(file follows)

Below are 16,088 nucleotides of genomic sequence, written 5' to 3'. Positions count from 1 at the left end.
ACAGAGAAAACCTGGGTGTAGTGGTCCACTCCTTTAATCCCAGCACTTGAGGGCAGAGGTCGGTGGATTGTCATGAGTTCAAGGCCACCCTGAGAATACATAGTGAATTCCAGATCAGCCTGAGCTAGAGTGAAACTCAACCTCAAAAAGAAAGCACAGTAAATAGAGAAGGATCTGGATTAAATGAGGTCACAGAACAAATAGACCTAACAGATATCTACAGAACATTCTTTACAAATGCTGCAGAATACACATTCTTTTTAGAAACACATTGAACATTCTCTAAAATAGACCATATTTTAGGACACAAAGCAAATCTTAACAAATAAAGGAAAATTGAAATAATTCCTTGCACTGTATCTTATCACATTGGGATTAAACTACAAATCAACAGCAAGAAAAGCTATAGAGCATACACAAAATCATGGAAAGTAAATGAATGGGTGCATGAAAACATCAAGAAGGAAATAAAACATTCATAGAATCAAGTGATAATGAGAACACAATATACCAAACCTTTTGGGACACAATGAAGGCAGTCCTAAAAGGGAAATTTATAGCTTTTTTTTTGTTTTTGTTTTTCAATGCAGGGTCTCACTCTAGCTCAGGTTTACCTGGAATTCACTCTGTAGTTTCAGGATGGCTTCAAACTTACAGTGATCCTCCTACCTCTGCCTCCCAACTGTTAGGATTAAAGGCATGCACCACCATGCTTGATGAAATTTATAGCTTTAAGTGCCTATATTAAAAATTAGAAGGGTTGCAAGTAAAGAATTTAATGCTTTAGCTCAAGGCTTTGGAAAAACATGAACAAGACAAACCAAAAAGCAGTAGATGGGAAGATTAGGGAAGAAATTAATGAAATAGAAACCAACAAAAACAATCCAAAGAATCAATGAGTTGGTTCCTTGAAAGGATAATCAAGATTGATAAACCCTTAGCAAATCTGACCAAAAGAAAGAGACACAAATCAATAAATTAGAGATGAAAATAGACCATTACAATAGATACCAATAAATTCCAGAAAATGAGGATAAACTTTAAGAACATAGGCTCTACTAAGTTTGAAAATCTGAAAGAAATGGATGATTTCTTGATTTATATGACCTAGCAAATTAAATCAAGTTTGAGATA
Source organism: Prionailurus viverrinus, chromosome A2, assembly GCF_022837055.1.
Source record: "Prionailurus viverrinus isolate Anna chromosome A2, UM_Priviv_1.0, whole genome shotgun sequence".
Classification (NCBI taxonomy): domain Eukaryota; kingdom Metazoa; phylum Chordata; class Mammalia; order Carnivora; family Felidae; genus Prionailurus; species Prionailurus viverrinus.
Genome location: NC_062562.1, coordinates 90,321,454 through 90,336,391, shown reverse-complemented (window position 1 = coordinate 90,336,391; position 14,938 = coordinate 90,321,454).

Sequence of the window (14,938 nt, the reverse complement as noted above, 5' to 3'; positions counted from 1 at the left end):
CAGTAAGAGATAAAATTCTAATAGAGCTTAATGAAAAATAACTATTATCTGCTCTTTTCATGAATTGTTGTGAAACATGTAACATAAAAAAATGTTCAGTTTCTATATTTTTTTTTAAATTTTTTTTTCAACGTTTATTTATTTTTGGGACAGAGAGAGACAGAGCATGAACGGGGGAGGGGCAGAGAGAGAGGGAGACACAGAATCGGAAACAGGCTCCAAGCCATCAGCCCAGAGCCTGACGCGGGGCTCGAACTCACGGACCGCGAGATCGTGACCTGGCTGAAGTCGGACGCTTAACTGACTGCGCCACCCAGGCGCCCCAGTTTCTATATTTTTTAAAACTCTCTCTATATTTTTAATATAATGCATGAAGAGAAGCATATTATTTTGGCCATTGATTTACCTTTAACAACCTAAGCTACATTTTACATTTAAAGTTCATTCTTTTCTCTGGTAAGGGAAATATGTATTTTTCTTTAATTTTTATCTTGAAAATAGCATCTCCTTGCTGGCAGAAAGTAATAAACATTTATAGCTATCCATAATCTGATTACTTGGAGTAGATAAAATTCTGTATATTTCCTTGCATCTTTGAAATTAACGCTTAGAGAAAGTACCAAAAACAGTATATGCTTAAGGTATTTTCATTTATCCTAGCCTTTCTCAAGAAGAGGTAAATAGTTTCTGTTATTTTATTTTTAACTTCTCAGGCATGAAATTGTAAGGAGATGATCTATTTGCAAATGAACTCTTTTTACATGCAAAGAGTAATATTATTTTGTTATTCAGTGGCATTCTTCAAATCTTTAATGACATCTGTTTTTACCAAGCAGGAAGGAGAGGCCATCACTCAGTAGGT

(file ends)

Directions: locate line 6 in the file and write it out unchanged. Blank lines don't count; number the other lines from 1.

Genome location: NC_062562.1, coordinates 90,321,454 through 90,336,391, shown reverse-complemented (window position 1 = coordinate 90,336,391; position 14,938 = coordinate 90,321,454).